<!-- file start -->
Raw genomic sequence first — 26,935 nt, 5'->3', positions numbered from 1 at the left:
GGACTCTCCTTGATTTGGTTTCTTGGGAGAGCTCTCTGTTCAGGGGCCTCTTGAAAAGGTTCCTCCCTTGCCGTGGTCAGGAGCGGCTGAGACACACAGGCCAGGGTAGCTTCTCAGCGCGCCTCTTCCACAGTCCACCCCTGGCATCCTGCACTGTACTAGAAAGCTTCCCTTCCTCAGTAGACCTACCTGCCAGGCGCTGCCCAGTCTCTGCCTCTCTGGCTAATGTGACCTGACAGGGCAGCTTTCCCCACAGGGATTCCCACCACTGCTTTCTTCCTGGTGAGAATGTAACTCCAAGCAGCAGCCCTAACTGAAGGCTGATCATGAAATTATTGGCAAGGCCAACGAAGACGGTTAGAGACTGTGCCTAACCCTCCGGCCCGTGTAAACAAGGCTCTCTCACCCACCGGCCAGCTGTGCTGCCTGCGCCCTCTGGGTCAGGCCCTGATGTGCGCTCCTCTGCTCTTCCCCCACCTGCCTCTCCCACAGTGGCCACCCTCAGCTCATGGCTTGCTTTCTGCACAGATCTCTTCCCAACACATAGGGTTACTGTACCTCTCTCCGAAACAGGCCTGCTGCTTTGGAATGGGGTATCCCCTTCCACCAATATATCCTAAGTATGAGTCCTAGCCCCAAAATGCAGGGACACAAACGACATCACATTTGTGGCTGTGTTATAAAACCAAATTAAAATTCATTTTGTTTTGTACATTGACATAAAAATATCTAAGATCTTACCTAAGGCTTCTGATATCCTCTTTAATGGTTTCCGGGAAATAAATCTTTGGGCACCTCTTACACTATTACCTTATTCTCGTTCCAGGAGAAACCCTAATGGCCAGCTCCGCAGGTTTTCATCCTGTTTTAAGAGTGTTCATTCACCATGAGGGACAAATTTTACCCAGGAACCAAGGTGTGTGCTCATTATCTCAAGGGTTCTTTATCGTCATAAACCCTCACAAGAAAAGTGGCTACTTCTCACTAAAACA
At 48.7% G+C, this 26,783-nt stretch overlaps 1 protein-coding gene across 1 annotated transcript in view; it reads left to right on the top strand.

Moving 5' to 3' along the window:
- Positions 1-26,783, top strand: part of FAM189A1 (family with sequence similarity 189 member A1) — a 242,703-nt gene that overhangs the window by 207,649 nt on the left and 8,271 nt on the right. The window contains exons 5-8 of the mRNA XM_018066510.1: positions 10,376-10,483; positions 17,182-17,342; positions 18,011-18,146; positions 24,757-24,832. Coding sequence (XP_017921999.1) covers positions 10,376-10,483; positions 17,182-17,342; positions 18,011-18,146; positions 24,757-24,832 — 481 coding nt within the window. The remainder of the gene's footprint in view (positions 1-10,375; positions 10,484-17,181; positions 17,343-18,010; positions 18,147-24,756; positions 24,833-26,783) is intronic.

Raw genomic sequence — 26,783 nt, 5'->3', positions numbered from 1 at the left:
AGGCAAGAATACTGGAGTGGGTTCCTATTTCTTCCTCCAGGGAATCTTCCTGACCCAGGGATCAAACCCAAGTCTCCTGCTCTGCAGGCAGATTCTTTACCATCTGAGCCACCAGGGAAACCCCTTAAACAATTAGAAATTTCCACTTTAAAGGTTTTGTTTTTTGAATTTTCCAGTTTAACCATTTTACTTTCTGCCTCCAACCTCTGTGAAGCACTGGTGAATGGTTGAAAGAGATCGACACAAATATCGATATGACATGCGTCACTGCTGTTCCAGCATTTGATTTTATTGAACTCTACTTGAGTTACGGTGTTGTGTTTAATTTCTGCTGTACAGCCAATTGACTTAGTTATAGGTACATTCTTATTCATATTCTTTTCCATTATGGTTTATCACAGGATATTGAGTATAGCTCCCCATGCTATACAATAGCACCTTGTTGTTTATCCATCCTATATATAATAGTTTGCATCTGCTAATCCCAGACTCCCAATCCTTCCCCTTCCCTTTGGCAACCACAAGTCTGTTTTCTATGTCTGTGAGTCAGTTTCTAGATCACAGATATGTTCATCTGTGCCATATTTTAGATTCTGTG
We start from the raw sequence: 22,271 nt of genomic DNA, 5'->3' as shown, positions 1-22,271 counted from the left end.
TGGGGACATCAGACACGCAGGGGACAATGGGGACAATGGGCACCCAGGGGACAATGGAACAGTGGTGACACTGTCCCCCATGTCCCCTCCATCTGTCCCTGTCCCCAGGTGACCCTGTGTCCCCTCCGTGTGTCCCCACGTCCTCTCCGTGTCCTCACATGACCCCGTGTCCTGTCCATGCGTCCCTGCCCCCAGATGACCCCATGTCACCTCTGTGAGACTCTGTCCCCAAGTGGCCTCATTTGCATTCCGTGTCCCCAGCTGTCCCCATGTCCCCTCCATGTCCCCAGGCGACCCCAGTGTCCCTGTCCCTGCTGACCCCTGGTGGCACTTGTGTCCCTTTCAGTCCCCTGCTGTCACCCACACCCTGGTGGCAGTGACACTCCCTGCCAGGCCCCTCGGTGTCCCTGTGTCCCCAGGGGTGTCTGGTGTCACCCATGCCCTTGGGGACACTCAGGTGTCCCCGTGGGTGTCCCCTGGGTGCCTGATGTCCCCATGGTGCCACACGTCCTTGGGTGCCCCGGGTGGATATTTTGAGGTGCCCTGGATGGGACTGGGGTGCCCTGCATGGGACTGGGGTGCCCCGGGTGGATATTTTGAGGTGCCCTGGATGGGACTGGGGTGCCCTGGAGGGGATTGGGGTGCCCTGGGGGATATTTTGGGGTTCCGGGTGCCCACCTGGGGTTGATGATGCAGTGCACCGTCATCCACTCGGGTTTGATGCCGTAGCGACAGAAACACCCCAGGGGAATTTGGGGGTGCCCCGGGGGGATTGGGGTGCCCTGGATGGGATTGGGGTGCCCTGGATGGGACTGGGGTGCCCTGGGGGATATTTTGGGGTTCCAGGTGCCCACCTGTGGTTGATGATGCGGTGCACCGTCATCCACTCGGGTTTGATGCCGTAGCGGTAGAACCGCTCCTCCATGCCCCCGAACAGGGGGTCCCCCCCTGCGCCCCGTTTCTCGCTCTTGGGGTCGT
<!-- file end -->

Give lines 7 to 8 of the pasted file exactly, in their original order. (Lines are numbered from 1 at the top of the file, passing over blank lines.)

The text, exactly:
AGGCAAGAATACTGGAGTGGGTTCCTATTTCTTCCTCCAGGGAATCTTCCTGACCCAGGGATCAAACCCAAGTCTCCTGCTCTGCAGGCAGATTCTTTACCATCTGAGCCACCAGGGAAACCCCTTAAACAATTAGAAATTTCCACTTTAAAGGTTTTGTTTTTTGAATTTTCCAGTTTAACCATTTTACTTTCTGCCTCCAACCTCTGTGAAGCACTGGTGAATGGTTGAAAGAGATCGACACAAATATCGATATGACATGCGTCACTGCTGTTCCAGCATTTGATTTTATTGAACTCTACTTGAGTTACGGTGTTGTGTTTAATTTCTGCTGTACAGCCAATTGACTTAGTTATAGGTACATTCTTATTCATATTCTTTTCCATTATGGTTTATCACAGGATATTGAGTATAGCTCCCCATGCTATACAATAGCACCTTGTTGTTTATCCATCCTATATATAATAGTTTGCATCTGCTAATCCCAGACTCCCAATCCTTCCCCTTCCCTTTGGCAACCACAAGTCTGTTTTCTATGTCTGTGAGTCAGTTTCTAGATCACAGATATGTTCATCTGTGCCATATTTTAGATTCTGTG
We start from the raw sequence: 22,271 nt of genomic DNA, 5'->3' as shown, positions 1-22,271 counted from the left end.